Thanks to all our readers and advertisers for your support as we mark the one-year anniversary issue of Oilwoman Magazine! With this edition, we celebrate Native American Heritage Month in November and Native American women in the energy industry. As we all know, women are a minority in the energy industry, regardless of the sector. Native American women are one of the least represented micro minorities and yet they are doing so many important things within the industry. It is a privilege to be able to share a number of their stories in this issue.
Representation is critical and so it was an exciting and historic moment when former New Mexico Representative Deb Haaland, Pueblo of Laguna, was named Secretary of the Interior, becoming the first Native American to serve as a cabinet secretary. According to its website, the responsibilities of the U.S. Department of the Interior are to “protect and manage the Nation’s natural resources and cultural heritage; provide scientific and other information about those resources; and honor its trust responsibilities or special commitments to American Indians, Alaska Natives and affiliated Island Communities.”
The U.S. Department of Energy (DOE) Office of Indian Energy Policy and Programs is also being led by a woman. Prior to her appointment, Director Wahleah Johns, along with Suzanne Singer, both of the Navajo (Dine) Tribe, co-founded the nonprofit, Native Renewables, which builds renewable energy tribal capacity through the use of off-grid solar photovoltaic systems, while also addressing energy access.
Since taking office, President Joe Biden has issued two proclamations recognizing Indigenous people: The first was Missing and Murdered Indigenous Persons Awareness Day on May 5, 2021, which, according to the presidential proclamation, “reaffirmed the nation’s commitment to solving all missing and murdered Indigenous persons cases.” In this month’s edition, both Margo Gray, Councilwoman, Osage Minerals Council, in our cover interview and Honorary Oilwoman David Sickey, discuss this tragic issue and what we can all do to help. President Biden also issued the first presidential proclamation declaring October 11, 2021, Indigenous People’s Day to “celebrate the invaluable contributions and resilience of Indigenous peoples.”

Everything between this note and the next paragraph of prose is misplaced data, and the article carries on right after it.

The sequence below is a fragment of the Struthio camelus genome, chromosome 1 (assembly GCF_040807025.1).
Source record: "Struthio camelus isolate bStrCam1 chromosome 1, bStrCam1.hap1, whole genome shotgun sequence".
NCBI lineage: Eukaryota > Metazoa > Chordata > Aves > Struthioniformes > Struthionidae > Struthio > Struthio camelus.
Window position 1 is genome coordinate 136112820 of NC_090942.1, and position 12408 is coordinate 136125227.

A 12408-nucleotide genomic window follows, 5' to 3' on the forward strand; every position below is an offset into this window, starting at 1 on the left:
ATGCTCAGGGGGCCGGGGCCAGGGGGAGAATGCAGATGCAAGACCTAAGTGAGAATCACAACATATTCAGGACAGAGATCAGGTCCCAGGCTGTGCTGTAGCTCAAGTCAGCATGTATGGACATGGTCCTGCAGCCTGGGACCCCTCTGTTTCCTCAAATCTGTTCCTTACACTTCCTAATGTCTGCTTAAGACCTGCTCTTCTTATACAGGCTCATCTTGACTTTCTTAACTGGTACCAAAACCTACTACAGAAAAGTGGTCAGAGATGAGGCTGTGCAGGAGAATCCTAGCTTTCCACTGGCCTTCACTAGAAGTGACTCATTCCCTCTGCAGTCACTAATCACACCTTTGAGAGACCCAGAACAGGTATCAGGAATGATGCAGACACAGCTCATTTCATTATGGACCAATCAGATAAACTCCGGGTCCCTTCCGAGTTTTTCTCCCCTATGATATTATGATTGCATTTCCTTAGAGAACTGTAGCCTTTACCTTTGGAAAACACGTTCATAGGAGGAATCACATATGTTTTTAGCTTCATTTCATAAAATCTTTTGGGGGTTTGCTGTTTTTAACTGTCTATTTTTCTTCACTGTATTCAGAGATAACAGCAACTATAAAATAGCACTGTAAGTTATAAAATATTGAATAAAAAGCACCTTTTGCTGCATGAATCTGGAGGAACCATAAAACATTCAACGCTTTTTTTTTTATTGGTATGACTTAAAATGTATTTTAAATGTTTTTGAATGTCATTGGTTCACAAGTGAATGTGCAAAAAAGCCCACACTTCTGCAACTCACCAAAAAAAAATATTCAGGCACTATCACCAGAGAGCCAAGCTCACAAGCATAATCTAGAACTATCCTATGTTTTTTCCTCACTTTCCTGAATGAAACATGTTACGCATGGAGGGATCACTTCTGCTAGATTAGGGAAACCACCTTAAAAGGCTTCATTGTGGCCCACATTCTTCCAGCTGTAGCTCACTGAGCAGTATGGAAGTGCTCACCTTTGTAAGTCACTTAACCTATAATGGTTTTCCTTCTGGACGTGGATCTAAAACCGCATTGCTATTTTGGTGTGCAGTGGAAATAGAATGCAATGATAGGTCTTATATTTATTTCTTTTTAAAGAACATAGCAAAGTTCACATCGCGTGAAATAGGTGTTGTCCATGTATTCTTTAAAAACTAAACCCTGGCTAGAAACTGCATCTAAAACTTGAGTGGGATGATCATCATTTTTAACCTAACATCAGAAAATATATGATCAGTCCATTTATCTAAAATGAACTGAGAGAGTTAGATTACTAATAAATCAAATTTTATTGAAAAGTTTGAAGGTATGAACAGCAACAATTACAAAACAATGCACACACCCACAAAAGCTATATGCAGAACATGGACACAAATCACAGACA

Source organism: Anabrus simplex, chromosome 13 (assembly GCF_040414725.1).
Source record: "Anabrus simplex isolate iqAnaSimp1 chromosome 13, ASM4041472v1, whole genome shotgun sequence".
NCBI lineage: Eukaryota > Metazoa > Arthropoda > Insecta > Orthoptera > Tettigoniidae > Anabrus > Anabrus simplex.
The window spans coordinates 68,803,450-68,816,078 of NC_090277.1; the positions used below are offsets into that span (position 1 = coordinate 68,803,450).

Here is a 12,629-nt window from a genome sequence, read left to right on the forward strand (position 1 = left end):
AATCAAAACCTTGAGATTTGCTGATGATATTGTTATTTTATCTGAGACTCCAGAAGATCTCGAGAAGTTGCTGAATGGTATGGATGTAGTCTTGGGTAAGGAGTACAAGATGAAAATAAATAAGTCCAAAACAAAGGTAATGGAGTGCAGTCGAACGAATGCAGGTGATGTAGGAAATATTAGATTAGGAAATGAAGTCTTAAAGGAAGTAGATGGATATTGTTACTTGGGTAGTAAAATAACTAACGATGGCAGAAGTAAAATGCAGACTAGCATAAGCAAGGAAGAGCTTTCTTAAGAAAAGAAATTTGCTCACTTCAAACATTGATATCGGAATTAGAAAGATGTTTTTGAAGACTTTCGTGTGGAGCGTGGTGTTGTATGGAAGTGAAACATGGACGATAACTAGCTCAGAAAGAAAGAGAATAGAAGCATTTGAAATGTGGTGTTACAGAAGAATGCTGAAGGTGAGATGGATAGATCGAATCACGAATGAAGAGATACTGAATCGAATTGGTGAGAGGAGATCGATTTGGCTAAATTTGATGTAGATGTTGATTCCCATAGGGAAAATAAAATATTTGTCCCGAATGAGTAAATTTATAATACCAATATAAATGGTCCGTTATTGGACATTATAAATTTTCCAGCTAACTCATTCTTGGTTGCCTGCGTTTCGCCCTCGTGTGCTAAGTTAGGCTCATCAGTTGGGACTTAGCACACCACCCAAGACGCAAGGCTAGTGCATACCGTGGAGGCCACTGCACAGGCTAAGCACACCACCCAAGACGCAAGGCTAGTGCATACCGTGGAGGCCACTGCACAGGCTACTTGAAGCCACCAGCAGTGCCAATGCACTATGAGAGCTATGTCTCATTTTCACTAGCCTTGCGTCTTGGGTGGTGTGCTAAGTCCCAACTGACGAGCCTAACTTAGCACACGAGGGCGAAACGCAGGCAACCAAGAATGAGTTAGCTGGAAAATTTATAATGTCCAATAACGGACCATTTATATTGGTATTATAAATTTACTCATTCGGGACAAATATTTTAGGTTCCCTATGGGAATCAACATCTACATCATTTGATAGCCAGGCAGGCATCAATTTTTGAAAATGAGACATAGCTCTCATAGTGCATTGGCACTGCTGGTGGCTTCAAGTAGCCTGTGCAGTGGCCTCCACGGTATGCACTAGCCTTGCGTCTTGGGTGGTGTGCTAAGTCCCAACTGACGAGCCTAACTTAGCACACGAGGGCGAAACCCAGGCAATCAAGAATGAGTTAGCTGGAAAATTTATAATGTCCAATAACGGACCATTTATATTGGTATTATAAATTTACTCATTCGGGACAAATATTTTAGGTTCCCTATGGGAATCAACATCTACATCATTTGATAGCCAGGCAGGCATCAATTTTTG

Thank you to the Native American Journalists Association (NAJA) for making its style guide available to the public. We have tried to adhere to it as closely as possible in this issue.
And, because this is our holiday issue, we want to leave you with a gift. Starting in the new year, we will be publishing a new quarterly magazine called Energies, which will focus on all forms of renewable energy, and the men and women who power those industries.
Rebecca Ponton has been a journalist for 25+ years and is also a petroleum landman. Her book, Breaking the GAS Ceiling: Women in the Offshore Oil and Gas Industry (Modern History Press), was released in May 2019. For more info, go to www.breakingthegasceiling.com.
Oil and gas operations are commonly found in remote locations far from company headquarters. Now, it's possible to monitor pump operations, collate and analyze seismic data, and track employees around the world from almost anywhere. Whether employees are in the office or in the field, the internet and related applications enable a greater multidirectional flow of information – and control – than ever before.